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Saturday, November 25, 2017

How will AI and deep learning technologies impact the audit? | Siliconrepublic.com

Photo: Felice Persico
Photo: Jeanne Boillet
We are at an inflection point in the debate about what AI means for industries and professions. With the critical mass of data now enough to feed the AI engine, its early applications are yielding some very interesting results. Felice Persico, global vice-chair for assurance at EY and Jeanne Boillet, global assurance innovation leader at EY, investigate.

Photo: Indypendenz/Shutterstock

There are many truths and half-truths out there concerning the impact that artificial intelligence (AI) will have across a range of industries and professions.

Some industries have adopted elements of the technology faster than others, with varying degrees of success. And, while there is undoubtedly a great deal of hype around AI, it seems certain that it will have a dramatic impact for many areas of business and the wider world over the coming years.

In fact, figures from a recent study found that 88pc of more than 230 business and technology executives surveyed are now using technologies that rely on AI. And, of those who haven’t yet deployed AI, 56pc plan to do so in the next two years.

This is because its progress has accelerated sharply in the last five to 10 years due to advances in low-cost parallel processing, learning algorithms and a rise in the sheer volumes of data that we now have at our disposal.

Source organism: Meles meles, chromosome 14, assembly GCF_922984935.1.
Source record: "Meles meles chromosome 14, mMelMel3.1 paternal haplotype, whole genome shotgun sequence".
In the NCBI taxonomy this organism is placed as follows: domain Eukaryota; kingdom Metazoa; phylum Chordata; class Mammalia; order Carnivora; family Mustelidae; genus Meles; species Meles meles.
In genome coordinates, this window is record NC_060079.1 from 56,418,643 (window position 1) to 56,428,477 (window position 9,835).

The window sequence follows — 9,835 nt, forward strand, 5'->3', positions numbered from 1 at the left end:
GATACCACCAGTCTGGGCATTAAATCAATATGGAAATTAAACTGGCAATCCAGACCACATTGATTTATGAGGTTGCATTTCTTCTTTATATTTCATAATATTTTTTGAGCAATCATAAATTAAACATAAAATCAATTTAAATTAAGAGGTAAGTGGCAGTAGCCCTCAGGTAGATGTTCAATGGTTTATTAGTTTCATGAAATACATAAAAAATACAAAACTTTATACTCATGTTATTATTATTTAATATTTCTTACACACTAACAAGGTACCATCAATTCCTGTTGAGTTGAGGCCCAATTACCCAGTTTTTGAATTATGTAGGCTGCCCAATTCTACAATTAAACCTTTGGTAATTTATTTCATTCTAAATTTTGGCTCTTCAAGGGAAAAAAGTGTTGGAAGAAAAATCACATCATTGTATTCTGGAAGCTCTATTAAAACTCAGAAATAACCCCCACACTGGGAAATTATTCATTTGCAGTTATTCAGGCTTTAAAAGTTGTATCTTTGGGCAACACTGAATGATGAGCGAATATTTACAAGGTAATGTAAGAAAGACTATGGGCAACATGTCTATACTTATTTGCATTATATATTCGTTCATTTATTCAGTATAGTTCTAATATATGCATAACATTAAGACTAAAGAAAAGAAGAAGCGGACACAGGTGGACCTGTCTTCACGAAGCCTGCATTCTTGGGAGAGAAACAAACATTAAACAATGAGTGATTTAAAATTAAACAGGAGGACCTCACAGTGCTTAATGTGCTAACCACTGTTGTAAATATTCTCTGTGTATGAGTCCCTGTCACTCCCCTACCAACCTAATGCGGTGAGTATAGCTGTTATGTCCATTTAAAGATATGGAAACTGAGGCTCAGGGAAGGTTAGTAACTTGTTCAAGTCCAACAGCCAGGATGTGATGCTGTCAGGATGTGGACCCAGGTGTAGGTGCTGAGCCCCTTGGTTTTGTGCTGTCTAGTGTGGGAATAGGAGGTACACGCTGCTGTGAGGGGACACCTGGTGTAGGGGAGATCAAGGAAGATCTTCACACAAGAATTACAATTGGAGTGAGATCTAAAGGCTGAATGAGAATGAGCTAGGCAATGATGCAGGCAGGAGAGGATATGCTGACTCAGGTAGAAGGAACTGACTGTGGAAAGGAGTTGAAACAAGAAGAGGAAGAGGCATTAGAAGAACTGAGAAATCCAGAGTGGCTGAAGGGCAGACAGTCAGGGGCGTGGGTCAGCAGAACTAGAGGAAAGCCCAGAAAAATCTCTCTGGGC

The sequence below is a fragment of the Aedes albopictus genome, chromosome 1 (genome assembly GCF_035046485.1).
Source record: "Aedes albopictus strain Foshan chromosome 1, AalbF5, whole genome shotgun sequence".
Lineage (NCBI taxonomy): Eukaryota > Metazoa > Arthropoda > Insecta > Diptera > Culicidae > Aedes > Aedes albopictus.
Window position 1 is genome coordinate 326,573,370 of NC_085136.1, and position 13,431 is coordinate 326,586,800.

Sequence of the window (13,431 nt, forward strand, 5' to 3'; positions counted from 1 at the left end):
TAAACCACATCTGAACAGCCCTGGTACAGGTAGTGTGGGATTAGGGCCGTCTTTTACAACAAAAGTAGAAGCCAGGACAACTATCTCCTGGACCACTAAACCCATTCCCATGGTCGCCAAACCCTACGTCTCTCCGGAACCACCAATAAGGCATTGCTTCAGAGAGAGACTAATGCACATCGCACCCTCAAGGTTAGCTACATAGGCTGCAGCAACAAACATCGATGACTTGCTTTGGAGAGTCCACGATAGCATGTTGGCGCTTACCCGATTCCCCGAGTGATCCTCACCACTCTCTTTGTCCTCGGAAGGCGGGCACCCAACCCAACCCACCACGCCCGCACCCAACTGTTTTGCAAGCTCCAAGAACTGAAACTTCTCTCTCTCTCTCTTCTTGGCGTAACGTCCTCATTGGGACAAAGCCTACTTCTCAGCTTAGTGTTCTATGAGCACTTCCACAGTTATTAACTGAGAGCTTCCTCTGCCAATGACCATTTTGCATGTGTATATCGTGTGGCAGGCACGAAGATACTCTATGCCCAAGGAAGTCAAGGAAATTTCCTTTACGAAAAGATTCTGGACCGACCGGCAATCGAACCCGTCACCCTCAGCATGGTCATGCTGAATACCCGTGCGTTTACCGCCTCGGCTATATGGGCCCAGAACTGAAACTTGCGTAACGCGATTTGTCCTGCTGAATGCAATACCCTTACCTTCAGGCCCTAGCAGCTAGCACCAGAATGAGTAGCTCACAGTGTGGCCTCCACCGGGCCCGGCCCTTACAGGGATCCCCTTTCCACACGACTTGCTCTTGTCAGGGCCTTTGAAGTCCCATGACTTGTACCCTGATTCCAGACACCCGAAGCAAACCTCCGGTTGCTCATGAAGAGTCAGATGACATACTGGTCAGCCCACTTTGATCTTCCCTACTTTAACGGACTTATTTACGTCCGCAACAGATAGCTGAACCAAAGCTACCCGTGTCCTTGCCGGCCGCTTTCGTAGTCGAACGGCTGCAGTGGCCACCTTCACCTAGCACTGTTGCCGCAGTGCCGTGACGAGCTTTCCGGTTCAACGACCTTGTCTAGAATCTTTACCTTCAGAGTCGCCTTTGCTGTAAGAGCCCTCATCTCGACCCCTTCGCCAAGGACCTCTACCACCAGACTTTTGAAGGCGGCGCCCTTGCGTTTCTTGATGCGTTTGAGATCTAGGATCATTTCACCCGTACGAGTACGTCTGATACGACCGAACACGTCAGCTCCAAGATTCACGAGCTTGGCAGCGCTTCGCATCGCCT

These advances give AI-powered or infused systems a huge volume of material to analyse, interpret and learn from – infinitely faster than humans ever could – with a view to gathering insights, solving problems and increasing productivity.

Most current uses of AI fit into what can be considered ‘understanding of the world’. That means harnessing AI’s abilities to handle, organise and analyse a range of inputs – most critically, huge amounts of structured and unstructured data, which can range from social media sentiment to a company’s business data.

To give an example, the EY Global Artificial Intelligence Lab has recently applied AI and deep learning technologies to the lease accounting process.

AI is used to streamline data capture from contracts by identifying the relevant clauses for accounting treatment, such as lease commencement date, payment amounts, and renewal or termination options.
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Source: Siliconrepublic.com


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